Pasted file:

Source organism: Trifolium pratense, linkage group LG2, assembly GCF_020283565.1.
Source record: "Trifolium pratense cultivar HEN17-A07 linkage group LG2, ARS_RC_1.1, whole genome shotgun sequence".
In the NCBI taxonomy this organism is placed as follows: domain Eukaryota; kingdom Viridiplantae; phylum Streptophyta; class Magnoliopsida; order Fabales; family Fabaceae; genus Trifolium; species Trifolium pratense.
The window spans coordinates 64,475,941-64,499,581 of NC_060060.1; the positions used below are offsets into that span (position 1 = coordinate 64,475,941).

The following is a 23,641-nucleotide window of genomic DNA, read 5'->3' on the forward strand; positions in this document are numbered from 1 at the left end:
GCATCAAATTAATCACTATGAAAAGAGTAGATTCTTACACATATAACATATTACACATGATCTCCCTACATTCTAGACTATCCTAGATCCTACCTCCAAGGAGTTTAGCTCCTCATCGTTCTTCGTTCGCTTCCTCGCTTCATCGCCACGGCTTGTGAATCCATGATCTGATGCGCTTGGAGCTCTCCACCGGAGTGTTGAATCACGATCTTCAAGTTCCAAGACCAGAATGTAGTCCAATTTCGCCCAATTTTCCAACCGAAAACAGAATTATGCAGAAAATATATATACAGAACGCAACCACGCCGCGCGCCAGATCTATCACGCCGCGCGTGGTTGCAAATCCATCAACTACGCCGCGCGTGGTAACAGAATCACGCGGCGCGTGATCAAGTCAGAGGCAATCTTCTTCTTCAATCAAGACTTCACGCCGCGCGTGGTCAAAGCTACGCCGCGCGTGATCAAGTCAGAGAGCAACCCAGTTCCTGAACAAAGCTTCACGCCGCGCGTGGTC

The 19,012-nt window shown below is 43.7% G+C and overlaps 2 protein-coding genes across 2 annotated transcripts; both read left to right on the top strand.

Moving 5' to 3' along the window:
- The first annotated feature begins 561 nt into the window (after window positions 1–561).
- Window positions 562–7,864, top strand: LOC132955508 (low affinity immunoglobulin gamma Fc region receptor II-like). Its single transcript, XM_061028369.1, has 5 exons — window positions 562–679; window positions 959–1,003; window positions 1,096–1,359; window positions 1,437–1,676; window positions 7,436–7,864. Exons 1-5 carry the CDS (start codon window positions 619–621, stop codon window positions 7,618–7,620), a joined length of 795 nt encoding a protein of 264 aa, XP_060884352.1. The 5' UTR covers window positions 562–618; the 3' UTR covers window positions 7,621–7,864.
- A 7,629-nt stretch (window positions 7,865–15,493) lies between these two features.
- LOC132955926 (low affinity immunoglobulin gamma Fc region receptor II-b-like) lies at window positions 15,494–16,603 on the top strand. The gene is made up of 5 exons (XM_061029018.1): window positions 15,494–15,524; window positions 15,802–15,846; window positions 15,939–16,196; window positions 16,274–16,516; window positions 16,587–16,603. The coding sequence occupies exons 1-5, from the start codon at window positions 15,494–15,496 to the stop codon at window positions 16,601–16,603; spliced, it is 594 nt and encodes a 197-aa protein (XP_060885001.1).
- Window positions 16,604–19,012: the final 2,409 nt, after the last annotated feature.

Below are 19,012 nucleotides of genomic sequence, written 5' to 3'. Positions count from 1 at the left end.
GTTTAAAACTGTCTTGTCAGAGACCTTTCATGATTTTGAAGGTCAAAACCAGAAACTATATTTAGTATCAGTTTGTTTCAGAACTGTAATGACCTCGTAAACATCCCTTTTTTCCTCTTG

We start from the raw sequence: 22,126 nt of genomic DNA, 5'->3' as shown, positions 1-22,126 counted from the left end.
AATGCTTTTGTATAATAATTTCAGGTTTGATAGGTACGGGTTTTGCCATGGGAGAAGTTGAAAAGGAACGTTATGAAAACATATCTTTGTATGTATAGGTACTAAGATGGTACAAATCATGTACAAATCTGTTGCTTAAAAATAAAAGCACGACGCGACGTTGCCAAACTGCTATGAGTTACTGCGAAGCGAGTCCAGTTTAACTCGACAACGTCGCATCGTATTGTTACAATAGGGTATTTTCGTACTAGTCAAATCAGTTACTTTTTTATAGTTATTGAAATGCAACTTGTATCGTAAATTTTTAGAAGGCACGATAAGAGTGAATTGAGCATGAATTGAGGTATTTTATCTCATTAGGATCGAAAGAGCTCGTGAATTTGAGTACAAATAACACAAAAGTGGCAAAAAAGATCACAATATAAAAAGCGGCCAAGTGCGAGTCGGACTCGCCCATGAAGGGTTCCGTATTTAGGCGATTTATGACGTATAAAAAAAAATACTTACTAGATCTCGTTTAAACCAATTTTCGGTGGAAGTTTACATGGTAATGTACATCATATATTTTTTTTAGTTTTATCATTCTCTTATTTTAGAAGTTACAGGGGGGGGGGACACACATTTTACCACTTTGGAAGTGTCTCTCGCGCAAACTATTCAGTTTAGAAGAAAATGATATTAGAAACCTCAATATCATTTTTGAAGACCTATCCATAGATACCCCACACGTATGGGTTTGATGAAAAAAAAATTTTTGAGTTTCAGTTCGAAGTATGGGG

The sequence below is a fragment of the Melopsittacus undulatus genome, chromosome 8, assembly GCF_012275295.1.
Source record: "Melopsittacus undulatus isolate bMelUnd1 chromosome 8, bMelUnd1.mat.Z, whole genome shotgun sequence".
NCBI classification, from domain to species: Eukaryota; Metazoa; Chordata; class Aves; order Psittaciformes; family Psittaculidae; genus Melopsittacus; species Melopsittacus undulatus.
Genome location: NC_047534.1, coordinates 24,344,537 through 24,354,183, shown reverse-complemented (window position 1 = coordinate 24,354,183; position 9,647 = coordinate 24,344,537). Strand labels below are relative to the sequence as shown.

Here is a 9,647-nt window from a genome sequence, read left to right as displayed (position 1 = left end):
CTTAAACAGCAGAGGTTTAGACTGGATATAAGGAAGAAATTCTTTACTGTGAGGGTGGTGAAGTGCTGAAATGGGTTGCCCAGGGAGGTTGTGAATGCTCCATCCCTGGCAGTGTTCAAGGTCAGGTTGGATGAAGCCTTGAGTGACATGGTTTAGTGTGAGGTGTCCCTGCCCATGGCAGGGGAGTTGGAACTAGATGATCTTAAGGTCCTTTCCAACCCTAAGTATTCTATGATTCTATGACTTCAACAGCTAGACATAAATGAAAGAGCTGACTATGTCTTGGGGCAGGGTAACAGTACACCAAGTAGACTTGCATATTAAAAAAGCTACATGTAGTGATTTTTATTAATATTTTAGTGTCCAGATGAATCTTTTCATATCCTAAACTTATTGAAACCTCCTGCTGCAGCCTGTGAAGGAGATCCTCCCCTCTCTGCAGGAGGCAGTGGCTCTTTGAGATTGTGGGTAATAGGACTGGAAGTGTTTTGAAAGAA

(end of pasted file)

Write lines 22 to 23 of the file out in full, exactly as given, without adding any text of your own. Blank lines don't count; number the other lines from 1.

Here is a 9,647-nt window from a genome sequence, read left to right as displayed (position 1 = left end):
CTTAAACAGCAGAGGTTTAGACTGGATATAAGGAAGAAATTCTTTACTGTGAGGGTGGTGAAGTGCTGAAATGGGTTGCCCAGGGAGGTTGTGAATGCTCCATCCCTGGCAGTGTTCAAGGTCAGGTTGGATGAAGCCTTGAGTGACATGGTTTAGTGTGAGGTGTCCCTGCCCATGGCAGGGGAGTTGGAACTAGATGATCTTAAGGTCCTTTCCAACCCTAAGTATTCTATGATTCTATGACTTCAACAGCTAGACATAAATGAAAGAGCTGACTATGTCTTGGGGCAGGGTAACAGTACACCAAGTAGACTTGCATATTAAAAAAGCTACATGTAGTGATTTTTATTAATATTTTAGTGTCCAGATGAATCTTTTCATATCCTAAACTTATTGAAACCTCCTGCTGCAGCCTGTGAAGGAGATCCTCCCCTCTCTGCAGGAGGCAGTGGCTCTTTGAGATTGTGGGTAATAGGACTGGAAGTGTTTTGAAAGAA